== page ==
NEW BRUNSWICK TELEGRAPH-JOURNAL: Earlier this month the New Brunswick government unveiled its new “Healthier School Food Environment” policy at a news conference in Fredericton. At the news conference, Health Minister Brian Kenny listed a long list of food items that will now be prohibited from being served, or sold, at school.
Minister Kenny explained that the purpose behind the changes were to “teach children and youth what a proper meal looks like and encourage them to live a healthy lifestyle.” The list of food products that will now be prohibited from school cafeterias, before-school breakfast programs, lunch programs and school-sanctioned events include the following: chocolate milk, 100-per cent fruit juice, all sugar-sweetened beverages, all non-sugar sweetened beverages, cheese slices, bologna, hot dogs, pepperoni and even flavoured water.
If your childhood was anything like mine, that list looks like pretty much everything we loved as a child. Although childhood obesity is a problem – especially in New Brunswick where 36 per cent of kids are overweight – these food changes take the healthy lifestyle crusade too far.
First, it prohibits food items that have legitimate nutritional value. Beverages like 100-per cent fruit juice and chocolate milk actually serve a nutritional purpose for the developing mind and body of young students. The New Brunswick government is seeking to significantly limit access to fruit juice, despite the fact that over 70 per cent of Canadian children fail to meet their daily recommended serving of fruits and vegetables.
What further complicates this is that children and youth often rely on 100-per cent fruit juice for their servings of fruits and vegetables, so much so that 41 per cent of their average fruit and vegetable intake comes from 100-per cent juice products.
Without the juice, children may not get enough fruit and vegetables in their diet, and now the province wants to significantly limit access to the food product that is most popular for fruit consumption. Once these two facts are realized, it becomes quite clear that this new food policy is only going to exacerbate the daily serving problem.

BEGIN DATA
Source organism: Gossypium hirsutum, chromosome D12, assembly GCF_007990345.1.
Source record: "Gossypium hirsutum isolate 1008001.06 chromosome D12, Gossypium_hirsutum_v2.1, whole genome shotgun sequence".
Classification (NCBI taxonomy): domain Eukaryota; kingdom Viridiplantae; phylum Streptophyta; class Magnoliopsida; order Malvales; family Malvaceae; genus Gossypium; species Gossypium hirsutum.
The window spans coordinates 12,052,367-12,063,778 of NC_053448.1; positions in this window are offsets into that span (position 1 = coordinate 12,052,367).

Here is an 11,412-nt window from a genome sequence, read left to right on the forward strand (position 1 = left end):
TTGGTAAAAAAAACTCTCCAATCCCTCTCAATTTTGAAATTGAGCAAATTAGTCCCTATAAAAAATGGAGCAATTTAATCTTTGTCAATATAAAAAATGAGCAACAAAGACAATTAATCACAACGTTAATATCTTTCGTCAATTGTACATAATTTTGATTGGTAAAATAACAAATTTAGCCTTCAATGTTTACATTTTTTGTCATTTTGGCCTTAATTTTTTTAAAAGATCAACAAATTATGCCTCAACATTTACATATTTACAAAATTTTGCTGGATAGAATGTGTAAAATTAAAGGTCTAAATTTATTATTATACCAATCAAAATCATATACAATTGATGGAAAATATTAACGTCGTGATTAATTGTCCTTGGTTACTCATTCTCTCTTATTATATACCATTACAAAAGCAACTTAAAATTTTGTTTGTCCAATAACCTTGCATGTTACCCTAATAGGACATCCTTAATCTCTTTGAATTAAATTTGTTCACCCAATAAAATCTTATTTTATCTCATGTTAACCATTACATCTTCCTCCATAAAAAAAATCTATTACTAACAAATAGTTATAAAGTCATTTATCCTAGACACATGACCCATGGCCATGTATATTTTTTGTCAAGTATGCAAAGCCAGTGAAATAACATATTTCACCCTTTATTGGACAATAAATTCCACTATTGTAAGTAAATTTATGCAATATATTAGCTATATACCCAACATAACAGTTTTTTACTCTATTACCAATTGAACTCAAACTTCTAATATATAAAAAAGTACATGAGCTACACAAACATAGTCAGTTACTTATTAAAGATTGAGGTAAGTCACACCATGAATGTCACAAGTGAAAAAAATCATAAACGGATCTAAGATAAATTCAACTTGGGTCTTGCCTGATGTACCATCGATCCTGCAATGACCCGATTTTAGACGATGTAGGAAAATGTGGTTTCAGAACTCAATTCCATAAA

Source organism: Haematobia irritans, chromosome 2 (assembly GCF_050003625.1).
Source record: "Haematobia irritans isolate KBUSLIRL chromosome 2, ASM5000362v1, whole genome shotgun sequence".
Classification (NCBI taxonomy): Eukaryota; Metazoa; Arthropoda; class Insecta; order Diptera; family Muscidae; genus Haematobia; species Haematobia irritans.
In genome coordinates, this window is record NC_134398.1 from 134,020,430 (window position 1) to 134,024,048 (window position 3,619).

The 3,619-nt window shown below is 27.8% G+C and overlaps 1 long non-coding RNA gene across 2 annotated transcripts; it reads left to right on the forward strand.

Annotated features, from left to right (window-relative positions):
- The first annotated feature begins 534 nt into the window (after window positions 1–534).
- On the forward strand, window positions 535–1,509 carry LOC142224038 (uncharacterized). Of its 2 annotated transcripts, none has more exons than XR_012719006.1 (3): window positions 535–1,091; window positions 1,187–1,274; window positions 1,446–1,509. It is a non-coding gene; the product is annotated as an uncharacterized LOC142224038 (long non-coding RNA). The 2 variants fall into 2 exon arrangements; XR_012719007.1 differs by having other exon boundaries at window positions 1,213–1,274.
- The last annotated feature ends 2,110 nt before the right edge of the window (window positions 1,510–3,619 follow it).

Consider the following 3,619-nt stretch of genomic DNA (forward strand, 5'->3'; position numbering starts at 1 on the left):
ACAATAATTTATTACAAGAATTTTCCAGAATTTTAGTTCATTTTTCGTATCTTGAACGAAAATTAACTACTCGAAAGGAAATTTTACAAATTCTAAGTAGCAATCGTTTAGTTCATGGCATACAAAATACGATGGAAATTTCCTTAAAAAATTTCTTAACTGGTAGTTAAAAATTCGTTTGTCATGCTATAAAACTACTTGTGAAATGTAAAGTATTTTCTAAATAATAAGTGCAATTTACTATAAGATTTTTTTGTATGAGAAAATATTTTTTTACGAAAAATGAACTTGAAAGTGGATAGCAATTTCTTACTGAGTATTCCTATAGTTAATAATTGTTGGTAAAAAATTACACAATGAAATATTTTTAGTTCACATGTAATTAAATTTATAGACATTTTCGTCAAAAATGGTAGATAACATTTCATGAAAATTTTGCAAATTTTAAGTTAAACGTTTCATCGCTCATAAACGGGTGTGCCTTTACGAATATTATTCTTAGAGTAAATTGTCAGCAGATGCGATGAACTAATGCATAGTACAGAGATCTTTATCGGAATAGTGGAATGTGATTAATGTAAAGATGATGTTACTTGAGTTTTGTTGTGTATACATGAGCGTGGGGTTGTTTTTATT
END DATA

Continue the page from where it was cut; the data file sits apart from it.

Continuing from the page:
Second, the province’s guidelines are filled with glaring hypocrisies.
For example, 100-per cent apple juice is prohibited, but 100-per cent apple sauce is on the list of encouraged food items. What is the difference between the two products? Almost nothing, except for the fact that one product is pressed, and the other is mashed. Making distinctions like this is incredibly silly.
The government’s policy also prohibits zero-calorie substitute beverages. Health officials have explained that they are trying to curb the amount of sugar that young people ingest, especially from drinks like pop. But in trying to combat pop, they have also declared war on healthier substitutes such as zero-calorie, zero-sugar, pop.
They’ve also taken this one step further by adding all flavoured water, vitamin water and sports drinks to the ban list as well. While one might understand the desire to curb youth consumption of full-calorie pop, it makes no sense to also curb the consumption of these healthier, zero-calorie, zero-sugar, alternatives.
The extent of the hypocrisy is evident on the government’s own food and beverage requirement document. In their explanation for their restrictions, they feature a glass of water with a lemon wedge, which is actually now prohibited given that even naturally flavoured water made the “ban list.”
The last reason why the province’s health policy is heavy handed is that for many of these food items, there isn’t evidence to suggest that this change will have a meaningful impact. For example, Health Canada admits in its own Food Guide Evidence Review that the suggestion fruit juice intake is linked to obesity isn’t backed by evidence. The reason why the evidence is not convincing is intuitive when you consider that beverages, of all kinds, account for less than six per cent of the average Canadian’s daily caloric intake.
When you remove full-calorie pop, and just look at 100-per cent fruit juice, that number drops to less than three per cent. Simply put, Canadians, and more specifically children, don’t consume enough of these products for a policy like this to have any significant impact on total caloric intake.
Having our children lead healthier lives is as noble a goal as any out there. That said, it’s immediately clear that New Brunswick’s new nutrition policy takes this aim way too far.
David Clement is the Toronto-based North American Affairs Manager with the Consumer Choice Center.